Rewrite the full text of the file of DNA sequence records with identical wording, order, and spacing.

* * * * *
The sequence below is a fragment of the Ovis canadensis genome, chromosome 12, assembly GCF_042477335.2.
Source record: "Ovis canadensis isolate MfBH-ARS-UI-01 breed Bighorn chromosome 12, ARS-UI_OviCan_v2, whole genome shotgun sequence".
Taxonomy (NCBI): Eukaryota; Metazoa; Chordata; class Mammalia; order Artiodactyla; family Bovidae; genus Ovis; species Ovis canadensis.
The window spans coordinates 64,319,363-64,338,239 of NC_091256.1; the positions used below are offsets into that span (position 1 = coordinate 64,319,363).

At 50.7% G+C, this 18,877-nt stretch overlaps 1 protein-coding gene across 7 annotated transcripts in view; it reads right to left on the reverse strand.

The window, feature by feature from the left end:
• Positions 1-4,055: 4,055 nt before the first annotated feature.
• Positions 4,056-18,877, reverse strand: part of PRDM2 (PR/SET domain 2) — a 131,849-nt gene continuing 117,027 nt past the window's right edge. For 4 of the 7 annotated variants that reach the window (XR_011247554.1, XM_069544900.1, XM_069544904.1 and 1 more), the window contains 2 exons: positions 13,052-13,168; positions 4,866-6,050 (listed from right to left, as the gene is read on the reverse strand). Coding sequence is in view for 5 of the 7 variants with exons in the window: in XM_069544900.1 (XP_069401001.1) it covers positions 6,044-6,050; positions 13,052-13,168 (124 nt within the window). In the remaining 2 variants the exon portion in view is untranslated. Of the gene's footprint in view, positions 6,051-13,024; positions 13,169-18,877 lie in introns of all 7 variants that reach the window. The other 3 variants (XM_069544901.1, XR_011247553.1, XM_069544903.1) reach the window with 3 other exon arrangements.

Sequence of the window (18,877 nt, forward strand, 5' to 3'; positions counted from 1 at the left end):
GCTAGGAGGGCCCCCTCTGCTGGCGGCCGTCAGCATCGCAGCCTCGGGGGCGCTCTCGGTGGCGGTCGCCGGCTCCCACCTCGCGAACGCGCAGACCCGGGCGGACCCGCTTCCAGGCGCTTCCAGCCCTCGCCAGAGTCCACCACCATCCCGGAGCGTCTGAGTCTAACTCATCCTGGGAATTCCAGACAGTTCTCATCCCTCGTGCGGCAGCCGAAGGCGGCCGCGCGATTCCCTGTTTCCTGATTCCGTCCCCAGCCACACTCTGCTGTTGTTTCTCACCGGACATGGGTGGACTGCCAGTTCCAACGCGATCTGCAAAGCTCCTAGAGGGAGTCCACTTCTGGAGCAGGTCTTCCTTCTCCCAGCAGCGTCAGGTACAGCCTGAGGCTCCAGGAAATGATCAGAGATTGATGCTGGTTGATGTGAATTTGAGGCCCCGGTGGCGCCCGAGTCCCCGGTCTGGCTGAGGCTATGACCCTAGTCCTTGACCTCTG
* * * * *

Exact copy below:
The sequence below is a fragment of the Ovis canadensis genome, chromosome 12, assembly GCF_042477335.2.
Source record: "Ovis canadensis isolate MfBH-ARS-UI-01 breed Bighorn chromosome 12, ARS-UI_OviCan_v2, whole genome shotgun sequence".
Taxonomy (NCBI): Eukaryota; Metazoa; Chordata; class Mammalia; order Artiodactyla; family Bovidae; genus Ovis; species Ovis canadensis.
The window spans coordinates 64,319,363-64,338,239 of NC_091256.1; the positions used below are offsets into that span (position 1 = coordinate 64,319,363).

At 50.7% G+C, this 18,877-nt stretch overlaps 1 protein-coding gene across 7 annotated transcripts in view; it reads right to left on the reverse strand.

The window, feature by feature from the left end:
• Positions 1-4,055: 4,055 nt before the first annotated feature.
• Positions 4,056-18,877, reverse strand: part of PRDM2 (PR/SET domain 2) — a 131,849-nt gene continuing 117,027 nt past the window's right edge. For 4 of the 7 annotated variants that reach the window (XR_011247554.1, XM_069544900.1, XM_069544904.1 and 1 more), the window contains 2 exons: positions 13,052-13,168; positions 4,866-6,050 (listed from right to left, as the gene is read on the reverse strand). Coding sequence is in view for 5 of the 7 variants with exons in the window: in XM_069544900.1 (XP_069401001.1) it covers positions 6,044-6,050; positions 13,052-13,168 (124 nt within the window). In the remaining 2 variants the exon portion in view is untranslated. Of the gene's footprint in view, positions 6,051-13,024; positions 13,169-18,877 lie in introns of all 7 variants that reach the window. The other 3 variants (XM_069544901.1, XR_011247553.1, XM_069544903.1) reach the window with 3 other exon arrangements.

Sequence of the window (18,877 nt, forward strand, 5' to 3'; positions counted from 1 at the left end):
GCTAGGAGGGCCCCCTCTGCTGGCGGCCGTCAGCATCGCAGCCTCGGGGGCGCTCTCGGTGGCGGTCGCCGGCTCCCACCTCGCGAACGCGCAGACCCGGGCGGACCCGCTTCCAGGCGCTTCCAGCCCTCGCCAGAGTCCACCACCATCCCGGAGCGTCTGAGTCTAACTCATCCTGGGAATTCCAGACAGTTCTCATCCCTCGTGCGGCAGCCGAAGGCGGCCGCGCGATTCCCTGTTTCCTGATTCCGTCCCCAGCCACACTCTGCTGTTGTTTCTCACCGGACATGGGTGGACTGCCAGTTCCAACGCGATCTGCAAAGCTCCTAGAGGGAGTCCACTTCTGGAGCAGGTCTTCCTTCTCCCAGCAGCGTCAGGTACAGCCTGAGGCTCCAGGAAATGATCAGAGATTGATGCTGGTTGATGTGAATTTGAGGCCCCGGTGGCGCCCGAGTCCCCGGTCTGGCTGAGGCTATGACCCTAGTCCTTGACCTCTG